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The Reason Insurance Company Execs Aren't Scared Of The Public Option

So, apparently an insurance company economist has admitted that private insurance could survive a public option, (h/t Digby): "I believe the private

So, apparently an insurance company economist has admitted that private insurance could survive a public option, (h/t Digby):

"I believe the private system is important because it brings innovation, it brings energy, it brings change, it brings ideas that are often used in the public sector system as well," said Richard Collins, senior vice president for underwriting, pricing and health care economics at UnitedHealthcare. "I think we can have both a public and private system."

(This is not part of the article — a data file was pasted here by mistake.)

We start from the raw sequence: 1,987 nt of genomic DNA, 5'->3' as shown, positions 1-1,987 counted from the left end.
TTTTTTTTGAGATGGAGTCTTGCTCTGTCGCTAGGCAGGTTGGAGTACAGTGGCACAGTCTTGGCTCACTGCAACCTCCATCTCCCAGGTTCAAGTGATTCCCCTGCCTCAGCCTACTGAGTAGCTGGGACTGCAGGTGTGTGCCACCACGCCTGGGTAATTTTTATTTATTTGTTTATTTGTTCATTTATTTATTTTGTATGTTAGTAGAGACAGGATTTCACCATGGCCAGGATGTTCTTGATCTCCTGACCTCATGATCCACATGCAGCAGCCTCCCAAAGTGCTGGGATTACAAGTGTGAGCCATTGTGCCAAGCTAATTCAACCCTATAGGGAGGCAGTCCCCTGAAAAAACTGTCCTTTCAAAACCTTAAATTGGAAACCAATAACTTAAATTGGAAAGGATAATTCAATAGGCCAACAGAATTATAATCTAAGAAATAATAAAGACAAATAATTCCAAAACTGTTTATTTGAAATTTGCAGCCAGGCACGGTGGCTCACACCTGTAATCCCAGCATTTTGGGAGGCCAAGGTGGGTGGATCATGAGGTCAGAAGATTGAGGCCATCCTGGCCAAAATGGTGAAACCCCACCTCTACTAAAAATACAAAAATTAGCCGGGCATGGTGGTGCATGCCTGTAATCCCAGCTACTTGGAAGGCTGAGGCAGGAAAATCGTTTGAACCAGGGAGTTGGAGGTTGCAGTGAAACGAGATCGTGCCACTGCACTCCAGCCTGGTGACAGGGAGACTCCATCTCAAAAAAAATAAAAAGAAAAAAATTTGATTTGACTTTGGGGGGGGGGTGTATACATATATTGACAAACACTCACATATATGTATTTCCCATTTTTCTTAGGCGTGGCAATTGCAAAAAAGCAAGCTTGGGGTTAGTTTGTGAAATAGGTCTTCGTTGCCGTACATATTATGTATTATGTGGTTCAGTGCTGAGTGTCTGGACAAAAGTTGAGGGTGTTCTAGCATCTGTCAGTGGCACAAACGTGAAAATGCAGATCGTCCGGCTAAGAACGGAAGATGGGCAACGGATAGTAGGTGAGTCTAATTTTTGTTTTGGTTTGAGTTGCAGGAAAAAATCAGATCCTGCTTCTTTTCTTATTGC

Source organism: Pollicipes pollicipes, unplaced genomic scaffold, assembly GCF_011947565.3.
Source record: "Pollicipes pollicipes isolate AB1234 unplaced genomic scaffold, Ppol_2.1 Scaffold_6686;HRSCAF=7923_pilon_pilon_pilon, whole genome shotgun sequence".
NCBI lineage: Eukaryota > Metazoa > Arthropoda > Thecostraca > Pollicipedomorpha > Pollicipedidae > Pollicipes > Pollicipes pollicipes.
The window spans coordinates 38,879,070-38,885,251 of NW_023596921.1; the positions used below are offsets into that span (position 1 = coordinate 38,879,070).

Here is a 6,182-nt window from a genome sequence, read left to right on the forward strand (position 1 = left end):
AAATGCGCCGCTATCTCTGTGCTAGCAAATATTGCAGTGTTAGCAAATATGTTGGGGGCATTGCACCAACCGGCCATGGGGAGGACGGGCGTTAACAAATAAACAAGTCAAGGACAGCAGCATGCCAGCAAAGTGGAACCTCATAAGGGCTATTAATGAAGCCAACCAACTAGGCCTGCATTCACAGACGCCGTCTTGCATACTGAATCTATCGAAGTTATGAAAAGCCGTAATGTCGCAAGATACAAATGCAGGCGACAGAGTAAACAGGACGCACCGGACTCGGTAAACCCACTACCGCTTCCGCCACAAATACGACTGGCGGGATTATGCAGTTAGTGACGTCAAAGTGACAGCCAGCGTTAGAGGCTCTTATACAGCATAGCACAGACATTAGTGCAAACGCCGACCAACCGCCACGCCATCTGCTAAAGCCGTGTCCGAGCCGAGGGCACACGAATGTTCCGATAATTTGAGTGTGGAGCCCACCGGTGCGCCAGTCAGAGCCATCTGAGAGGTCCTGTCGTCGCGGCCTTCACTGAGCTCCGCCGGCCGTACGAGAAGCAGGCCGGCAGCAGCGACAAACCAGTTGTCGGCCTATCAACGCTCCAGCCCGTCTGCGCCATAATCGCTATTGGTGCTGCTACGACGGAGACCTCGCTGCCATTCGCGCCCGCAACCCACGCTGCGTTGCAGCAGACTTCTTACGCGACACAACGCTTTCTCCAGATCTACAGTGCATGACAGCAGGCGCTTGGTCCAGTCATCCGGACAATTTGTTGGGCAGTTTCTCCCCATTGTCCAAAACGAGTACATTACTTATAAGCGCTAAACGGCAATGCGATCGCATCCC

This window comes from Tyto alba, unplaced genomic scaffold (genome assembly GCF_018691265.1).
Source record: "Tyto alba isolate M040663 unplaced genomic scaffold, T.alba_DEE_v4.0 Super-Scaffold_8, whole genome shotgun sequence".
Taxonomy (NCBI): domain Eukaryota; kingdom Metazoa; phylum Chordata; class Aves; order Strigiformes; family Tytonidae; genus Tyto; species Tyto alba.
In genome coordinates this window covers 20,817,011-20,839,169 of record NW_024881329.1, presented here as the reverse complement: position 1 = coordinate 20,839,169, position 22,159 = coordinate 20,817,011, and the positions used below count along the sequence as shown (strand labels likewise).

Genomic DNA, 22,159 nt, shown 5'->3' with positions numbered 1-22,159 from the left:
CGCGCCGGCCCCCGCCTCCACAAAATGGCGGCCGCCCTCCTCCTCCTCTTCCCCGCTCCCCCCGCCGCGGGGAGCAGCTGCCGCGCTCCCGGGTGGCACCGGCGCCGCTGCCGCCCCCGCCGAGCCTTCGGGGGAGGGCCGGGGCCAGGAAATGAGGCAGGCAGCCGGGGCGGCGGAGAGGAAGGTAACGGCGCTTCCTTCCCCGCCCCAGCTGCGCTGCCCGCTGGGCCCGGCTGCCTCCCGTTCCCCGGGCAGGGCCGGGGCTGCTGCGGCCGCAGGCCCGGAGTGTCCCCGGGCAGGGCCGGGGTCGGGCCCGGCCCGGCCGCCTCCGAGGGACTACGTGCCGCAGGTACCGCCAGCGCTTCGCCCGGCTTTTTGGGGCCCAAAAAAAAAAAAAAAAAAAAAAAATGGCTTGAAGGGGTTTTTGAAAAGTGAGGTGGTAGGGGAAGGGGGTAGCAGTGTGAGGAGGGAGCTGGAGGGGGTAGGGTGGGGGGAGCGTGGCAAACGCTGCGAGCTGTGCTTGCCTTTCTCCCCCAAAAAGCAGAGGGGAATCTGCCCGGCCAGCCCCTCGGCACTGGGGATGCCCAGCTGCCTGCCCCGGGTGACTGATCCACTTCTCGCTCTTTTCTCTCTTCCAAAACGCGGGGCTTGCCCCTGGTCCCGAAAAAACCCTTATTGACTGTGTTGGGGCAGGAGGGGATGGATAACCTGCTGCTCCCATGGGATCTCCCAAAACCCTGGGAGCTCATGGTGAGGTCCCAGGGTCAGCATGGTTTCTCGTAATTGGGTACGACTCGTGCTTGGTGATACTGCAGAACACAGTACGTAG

Predictably, progressive bloggers want to use this to sell the public option. Fair enough.

But why aren't executives scared of a public option any more? Because the public option as written in the two bills which contain it is so weak that it will not have significant, if any, pricing power.

The public option originally proposed by Hacker would have had over 100 million people enrolled in it. The current one would have, according the Congressional Budget Office, just over 10 million. No one with an employer plan would be allowed to join, it has no pre-enrollment, reimbursement is not linked to Medicare, doctors are not required to take it if they also take Medicare, and so on.

It's not a robust public option. It is questionable if it's even a viable public option.

I'd rather not have it if I were an insurance company exec, because once it exists it could always be improved, but in its current state, I certainly wouldn't be scared of it.

The fact that at least one insurance company executive isn't scared of the public option shouldn't be a cause for celebration, it should tell you that the public option has been horribly compromised.

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